They are father and son. They communicate in a private language composed entirely of clicking noises. The parent is veteran Globe and Mail feature writer Ian Brown; the child, his young boy Walker, whose abilities are almost unimaginably impaired because of a rare genetic mutation. In a humble and flawless new memoir, The Boy in the Moon (based on a series of articles that originally ran in the Globe), Brown recounts his journey to try to understand his son, who by the age of 13 had the mental capabilities of a three-year-old.
As one of only about 300 people on the planet with cardiofaciocutaneous syndrome (CFC), Walker has an unusual facial appearance, no ability to speak, and a compulsion to punch himself in the face until he screams in pain. Extensive effort is required to feed him, change his diapers, or remove the growing boy from his crib. With the help of a superhuman nanny, and while working full-time, the Browns raise Walker themselves for the first eight years of his life, before finally placing him in a group home with full-time nursing staff.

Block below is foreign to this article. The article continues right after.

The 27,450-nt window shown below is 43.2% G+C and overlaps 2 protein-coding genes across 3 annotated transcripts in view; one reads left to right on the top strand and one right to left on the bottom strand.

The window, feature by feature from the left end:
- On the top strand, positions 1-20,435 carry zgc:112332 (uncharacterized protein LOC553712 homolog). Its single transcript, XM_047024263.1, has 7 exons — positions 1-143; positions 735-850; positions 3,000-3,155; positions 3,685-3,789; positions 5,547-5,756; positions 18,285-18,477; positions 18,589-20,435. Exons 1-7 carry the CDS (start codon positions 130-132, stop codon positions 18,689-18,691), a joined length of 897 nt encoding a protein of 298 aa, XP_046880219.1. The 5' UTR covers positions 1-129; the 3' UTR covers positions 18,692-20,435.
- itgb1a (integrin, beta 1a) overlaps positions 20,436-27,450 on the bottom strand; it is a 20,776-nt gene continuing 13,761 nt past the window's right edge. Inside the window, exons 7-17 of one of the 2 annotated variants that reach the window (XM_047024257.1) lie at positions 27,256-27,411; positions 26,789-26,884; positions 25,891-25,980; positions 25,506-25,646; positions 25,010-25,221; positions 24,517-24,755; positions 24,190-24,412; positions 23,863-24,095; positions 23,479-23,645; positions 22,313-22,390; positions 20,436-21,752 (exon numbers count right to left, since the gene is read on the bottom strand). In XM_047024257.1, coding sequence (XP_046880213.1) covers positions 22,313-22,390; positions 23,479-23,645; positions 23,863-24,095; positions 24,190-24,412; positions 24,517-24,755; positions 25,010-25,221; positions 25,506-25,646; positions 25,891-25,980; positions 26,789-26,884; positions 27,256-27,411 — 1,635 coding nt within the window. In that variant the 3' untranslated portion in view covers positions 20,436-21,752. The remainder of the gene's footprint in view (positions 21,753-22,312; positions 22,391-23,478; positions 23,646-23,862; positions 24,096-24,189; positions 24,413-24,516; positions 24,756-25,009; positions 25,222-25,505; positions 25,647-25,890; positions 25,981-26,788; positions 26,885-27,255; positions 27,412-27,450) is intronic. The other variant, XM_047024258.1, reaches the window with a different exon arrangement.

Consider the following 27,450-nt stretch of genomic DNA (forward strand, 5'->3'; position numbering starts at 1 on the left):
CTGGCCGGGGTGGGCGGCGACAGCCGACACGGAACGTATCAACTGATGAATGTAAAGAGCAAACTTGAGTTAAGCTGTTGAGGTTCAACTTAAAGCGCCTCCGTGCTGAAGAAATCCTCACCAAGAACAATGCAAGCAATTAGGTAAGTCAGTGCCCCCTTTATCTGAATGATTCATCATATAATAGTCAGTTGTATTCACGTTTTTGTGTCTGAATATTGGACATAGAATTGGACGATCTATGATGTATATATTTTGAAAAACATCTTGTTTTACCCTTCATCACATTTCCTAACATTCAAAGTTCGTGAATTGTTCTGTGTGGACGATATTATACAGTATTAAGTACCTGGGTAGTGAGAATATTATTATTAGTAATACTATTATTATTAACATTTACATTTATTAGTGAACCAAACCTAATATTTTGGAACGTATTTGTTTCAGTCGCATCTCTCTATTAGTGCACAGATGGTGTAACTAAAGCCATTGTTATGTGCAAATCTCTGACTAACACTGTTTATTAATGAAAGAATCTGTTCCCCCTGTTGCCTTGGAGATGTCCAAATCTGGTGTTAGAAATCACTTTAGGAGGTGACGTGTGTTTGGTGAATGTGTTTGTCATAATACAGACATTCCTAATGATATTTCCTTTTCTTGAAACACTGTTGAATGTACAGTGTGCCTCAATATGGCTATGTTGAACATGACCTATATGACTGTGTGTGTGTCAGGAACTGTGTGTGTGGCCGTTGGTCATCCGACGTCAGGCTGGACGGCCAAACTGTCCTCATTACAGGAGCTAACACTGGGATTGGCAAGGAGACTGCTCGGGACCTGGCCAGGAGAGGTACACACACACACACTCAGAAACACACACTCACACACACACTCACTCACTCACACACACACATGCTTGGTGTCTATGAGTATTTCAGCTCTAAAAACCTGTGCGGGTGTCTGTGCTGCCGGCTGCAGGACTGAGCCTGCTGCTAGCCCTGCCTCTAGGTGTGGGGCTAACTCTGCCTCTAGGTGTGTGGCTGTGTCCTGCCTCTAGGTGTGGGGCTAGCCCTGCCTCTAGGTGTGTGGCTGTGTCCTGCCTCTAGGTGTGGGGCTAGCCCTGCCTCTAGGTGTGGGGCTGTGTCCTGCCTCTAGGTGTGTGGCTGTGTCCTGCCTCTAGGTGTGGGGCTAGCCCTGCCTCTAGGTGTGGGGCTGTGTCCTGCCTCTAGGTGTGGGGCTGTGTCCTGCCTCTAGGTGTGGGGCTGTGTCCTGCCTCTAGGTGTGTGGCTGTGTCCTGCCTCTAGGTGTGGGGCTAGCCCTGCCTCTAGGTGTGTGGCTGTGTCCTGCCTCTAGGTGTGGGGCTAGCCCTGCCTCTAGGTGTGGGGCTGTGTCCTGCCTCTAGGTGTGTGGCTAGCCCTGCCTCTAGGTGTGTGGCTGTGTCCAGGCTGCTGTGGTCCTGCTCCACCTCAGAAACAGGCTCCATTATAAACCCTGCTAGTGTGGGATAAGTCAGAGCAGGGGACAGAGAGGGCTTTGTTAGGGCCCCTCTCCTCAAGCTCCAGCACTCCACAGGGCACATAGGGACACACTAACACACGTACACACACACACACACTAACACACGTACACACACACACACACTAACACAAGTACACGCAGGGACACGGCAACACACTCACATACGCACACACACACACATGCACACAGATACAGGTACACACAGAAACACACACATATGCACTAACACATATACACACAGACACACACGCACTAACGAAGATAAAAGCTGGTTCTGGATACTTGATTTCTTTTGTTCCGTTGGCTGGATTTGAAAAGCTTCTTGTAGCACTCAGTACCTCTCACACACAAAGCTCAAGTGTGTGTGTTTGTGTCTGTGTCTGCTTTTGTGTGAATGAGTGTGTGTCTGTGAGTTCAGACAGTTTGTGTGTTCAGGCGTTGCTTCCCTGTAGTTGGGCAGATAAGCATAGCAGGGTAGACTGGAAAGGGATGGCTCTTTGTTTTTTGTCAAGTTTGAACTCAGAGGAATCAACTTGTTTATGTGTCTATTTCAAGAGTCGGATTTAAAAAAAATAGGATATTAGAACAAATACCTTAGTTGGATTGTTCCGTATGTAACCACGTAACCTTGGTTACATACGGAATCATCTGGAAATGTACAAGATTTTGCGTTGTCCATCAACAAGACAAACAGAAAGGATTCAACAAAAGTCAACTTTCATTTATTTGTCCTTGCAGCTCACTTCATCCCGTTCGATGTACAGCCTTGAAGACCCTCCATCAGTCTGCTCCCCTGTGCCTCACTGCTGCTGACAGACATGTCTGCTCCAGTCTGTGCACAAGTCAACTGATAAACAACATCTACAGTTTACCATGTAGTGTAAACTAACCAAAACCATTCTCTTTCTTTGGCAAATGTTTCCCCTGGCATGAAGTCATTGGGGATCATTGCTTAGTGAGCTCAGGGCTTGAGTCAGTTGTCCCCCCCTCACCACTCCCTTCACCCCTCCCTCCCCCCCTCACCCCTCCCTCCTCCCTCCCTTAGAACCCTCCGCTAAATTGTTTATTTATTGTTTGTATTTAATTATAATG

How can one comprehend a life such as Walker’s? To answer that question, Brown traverses the continent and scours the Internet to uncover a disabled diaspora consisting of families of CFC kids. Despite the random origins of the condition, a consistent theme among affected parents is self-blame. But another is the enhanced sense of empathy and patience wrought by their intense care-giving experiences.
Hauntingly, the biggest worry is most often, who will take care of our child when we eventually die? The author, a confirmed atheist, finds one answer at L’Arche, an international network of faith-based communities centered on adults with developmental disabilities.
Throughout the book, Brown’s prose is honest, self-critical, poetic, and moving. While offering a broader philosophical critique of society’s conception of disabled people, The Boy in the Moon is ultimately a painful yet joyous account of an evolving relationship of mutual love and dependency. As he lets go of the notion of his boy as “unfixable,” Brown is able to calm his own self-doubt and accept Walker exactly as he is. In tandem, neither of them is broken.